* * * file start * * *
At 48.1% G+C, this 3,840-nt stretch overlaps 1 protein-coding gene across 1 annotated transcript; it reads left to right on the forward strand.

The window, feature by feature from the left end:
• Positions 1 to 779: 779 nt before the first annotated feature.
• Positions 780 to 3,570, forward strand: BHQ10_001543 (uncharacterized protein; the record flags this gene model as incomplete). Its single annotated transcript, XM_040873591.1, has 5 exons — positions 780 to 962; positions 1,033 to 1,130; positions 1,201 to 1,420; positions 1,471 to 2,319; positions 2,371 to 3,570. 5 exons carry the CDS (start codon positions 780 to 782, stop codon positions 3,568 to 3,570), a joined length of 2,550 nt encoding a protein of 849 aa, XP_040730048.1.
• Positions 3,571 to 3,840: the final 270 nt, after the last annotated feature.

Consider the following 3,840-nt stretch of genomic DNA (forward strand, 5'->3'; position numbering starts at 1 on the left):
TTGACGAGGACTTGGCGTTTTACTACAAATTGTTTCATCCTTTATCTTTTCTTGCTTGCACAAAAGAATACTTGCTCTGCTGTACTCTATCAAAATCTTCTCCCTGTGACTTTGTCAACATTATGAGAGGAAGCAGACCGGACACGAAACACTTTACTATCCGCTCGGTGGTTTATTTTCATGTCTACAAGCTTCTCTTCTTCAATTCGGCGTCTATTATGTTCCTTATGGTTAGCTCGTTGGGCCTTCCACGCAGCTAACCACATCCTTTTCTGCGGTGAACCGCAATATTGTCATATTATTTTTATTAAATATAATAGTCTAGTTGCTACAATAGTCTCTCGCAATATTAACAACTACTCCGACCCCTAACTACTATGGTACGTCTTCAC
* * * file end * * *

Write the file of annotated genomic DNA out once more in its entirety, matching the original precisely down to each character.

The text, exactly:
At 48.1% G+C, this 3,840-nt stretch overlaps 1 protein-coding gene across 1 annotated transcript; it reads left to right on the forward strand.

The window, feature by feature from the left end:
• Positions 1 to 779: 779 nt before the first annotated feature.
• Positions 780 to 3,570, forward strand: BHQ10_001543 (uncharacterized protein; the record flags this gene model as incomplete). Its single annotated transcript, XM_040873591.1, has 5 exons — positions 780 to 962; positions 1,033 to 1,130; positions 1,201 to 1,420; positions 1,471 to 2,319; positions 2,371 to 3,570. 5 exons carry the CDS (start codon positions 780 to 782, stop codon positions 3,568 to 3,570), a joined length of 2,550 nt encoding a protein of 849 aa, XP_040730048.1.
• Positions 3,571 to 3,840: the final 270 nt, after the last annotated feature.

Consider the following 3,840-nt stretch of genomic DNA (forward strand, 5'->3'; position numbering starts at 1 on the left):
TTGACGAGGACTTGGCGTTTTACTACAAATTGTTTCATCCTTTATCTTTTCTTGCTTGCACAAAAGAATACTTGCTCTGCTGTACTCTATCAAAATCTTCTCCCTGTGACTTTGTCAACATTATGAGAGGAAGCAGACCGGACACGAAACACTTTACTATCCGCTCGGTGGTTTATTTTCATGTCTACAAGCTTCTCTTCTTCAATTCGGCGTCTATTATGTTCCTTATGGTTAGCTCGTTGGGCCTTCCACGCAGCTAACCACATCCTTTTCTGCGGTGAACCGCAATATTGTCATATTATTTTTATTAAATATAATAGTCTAGTTGCTACAATAGTCTCTCGCAATATTAACAACTACTCCGACCCCTAACTACTATGGTACGTCTTCAC